This is a great question. I am in nearly the same point in my career, about 15 months total in QA and honestly my career is taking off like a rocket in my mind. The steps I follow are rather simple. Learn something new constantly This can be difficult depending on the situation you are in with your company and your experiences. I was an API tester with ...


1

I'm struggling to understand your question, although I'd start by advising you to ask your line manager about the possibility of taking the ISTQB ISEB Foundation Software Testing course and exam. Depending on the type of testing you have been exposed to, ask if you can work on some other projects that would involve different testing techniques from what you ...


1

(Of course) it is subjective, here are two key parameters that I employ.... So, how important (business wise) is this feature/area to the end user, w.r.t. the current deliverable (release,patch update,sprint etc) ? What "matters" to the end user ? Which existing features they use most/more ? Which new features are they most likely to use more/most? So, ...


7

You want to save your team time and pain, and you do that by focusing on potential issues that are going to be much less costly if we catch them sooner rather than later. I usually start by asking myself "what feature(s), if broken will…” block me from the majority testing, be particularly difficult/time-consuming for the developer, or require fixes that ...


2

There's a guy called Michael Hunter who goes by the name 'The Braidy Tester', among others. He worked (or maybe still works) at Microsoft as a tester. He's written a great guide to testing the unhappy path - it's called You Are Not Done Yet (pdf), and while its main focus is desktop apps, it's also more widely applicable. I excerpt just some of the section ...


12

Some suggestions in addition to the good ones already listed: Look for things the software shouldn't do. Make it do them. It's web-based, so what happens if it loses the network/internet partway through a multiple-screen operation? Look for words in the specifications/user stories like "should", "always", "never", and so forth. These indicate conditions ...


1

To teach someone to think outside of the box is well, impossible. The thing you have to start doing is think about things like the following: What would happen if I put this into the hands of a 2 year old What would happen if someone used the software with malicious intents What would happen if someone who knows absolutely nothing about the software used ...


2

One thing you can do is to start "breaking things", and test the application's ability to handle failure modes. For example, you can edit or delete cookies during a session. To guide your failure mode testing, you could build a "Failure Mode Effect Analysis", which is essentially a spreadsheet that lists the various things that could fail - the probably ...


4

Welcome to SQA, Eddy. I have no experience in testing your software, so I have no real-world scenarios that may suit your application. And scenarios I know are typical for software that I tested, so they might be useless for you anyway. However, I have a number of general tricks or techniques that opened my mind: Learn from existing bug reports. If your ...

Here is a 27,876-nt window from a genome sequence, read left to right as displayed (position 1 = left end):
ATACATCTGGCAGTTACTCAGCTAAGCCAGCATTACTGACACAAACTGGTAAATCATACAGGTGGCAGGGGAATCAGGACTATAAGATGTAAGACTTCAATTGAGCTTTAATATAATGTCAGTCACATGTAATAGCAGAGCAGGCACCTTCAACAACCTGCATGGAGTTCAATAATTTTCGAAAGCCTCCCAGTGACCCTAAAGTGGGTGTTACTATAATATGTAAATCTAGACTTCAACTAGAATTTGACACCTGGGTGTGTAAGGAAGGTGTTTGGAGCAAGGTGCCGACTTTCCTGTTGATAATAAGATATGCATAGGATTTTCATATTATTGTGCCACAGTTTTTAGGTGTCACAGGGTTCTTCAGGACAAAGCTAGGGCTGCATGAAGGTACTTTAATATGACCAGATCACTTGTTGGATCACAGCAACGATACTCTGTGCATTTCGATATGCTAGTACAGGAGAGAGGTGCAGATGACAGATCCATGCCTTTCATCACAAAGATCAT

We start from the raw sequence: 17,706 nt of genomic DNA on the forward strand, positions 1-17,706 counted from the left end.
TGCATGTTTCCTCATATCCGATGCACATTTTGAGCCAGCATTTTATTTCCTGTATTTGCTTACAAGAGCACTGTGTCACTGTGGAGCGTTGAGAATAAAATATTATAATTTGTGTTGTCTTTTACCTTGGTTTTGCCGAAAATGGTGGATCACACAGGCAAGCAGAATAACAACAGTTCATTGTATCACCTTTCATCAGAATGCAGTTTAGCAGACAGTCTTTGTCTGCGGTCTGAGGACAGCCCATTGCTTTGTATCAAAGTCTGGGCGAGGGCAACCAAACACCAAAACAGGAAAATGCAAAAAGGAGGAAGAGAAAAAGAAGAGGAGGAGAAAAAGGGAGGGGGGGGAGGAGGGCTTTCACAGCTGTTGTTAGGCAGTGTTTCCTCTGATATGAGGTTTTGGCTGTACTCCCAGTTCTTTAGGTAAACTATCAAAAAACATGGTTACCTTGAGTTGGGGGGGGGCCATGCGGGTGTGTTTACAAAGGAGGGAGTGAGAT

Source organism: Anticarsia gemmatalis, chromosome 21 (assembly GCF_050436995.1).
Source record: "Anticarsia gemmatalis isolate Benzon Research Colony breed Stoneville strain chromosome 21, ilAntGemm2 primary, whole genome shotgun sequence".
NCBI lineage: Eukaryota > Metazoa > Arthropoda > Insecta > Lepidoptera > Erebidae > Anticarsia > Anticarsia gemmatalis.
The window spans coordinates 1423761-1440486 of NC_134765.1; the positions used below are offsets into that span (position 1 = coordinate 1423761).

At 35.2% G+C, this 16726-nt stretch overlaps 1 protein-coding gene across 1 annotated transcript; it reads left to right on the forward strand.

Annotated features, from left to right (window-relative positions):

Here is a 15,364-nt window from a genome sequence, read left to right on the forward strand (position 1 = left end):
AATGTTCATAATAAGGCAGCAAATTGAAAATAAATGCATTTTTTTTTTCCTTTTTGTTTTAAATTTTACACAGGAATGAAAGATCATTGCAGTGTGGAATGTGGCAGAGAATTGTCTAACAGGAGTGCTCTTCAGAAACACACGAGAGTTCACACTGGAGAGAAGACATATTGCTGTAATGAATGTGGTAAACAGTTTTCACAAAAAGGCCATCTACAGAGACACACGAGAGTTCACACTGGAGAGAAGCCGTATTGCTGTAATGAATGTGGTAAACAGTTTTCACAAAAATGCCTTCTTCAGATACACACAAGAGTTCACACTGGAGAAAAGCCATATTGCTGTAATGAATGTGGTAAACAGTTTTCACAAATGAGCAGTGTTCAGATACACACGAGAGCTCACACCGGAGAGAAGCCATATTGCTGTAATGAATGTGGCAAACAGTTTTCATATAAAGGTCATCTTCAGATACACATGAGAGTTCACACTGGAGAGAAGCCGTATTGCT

3

There are many ways to answer your question. :) When I start testing something, I always initially approach it from a "black-box" perspective. From a black box perspective testers should not know or imply anything about the internal implementation of the software. However, if I do know something about the implementation, then I may approach the problem ...


3

As others have said, it depends. Testers do not need to understand code to be good testers. Testers who do understand code can use this knowledge to their advantage, but this does not automatically make them better testers than testers who don't understand code. Your example of testing the same module in different locations misses the context: the base ...


1

It depends what do you expect from tester and what kind of tasks. You should understand that test engineer which care about users and understand code, could find narrow places in code costs much more :) I believe it's desirable that manual test engineer can read code but not necessary. But if you mean automation test engineer or common QA engineer (manual ...


2

Should testers understand the code? It depends. How much should testers rely on implementation details? It depends. Why it depends? There are both pros and cons of understanding the code and architecture. When we interviewed candidates for a tester, we asked them to draw an architecture of a system they tested. We did so because: We believed ...


7

Short answers: 1. Yes they should understand the structure, 2. It depends. Long answer: If you ask a software tester why they are testing a specific function or decided to use a specific test technique/approach, they will probably give you the Willy Sutton answer: "Because that is where the defects are." Of course that is going to be different for each ...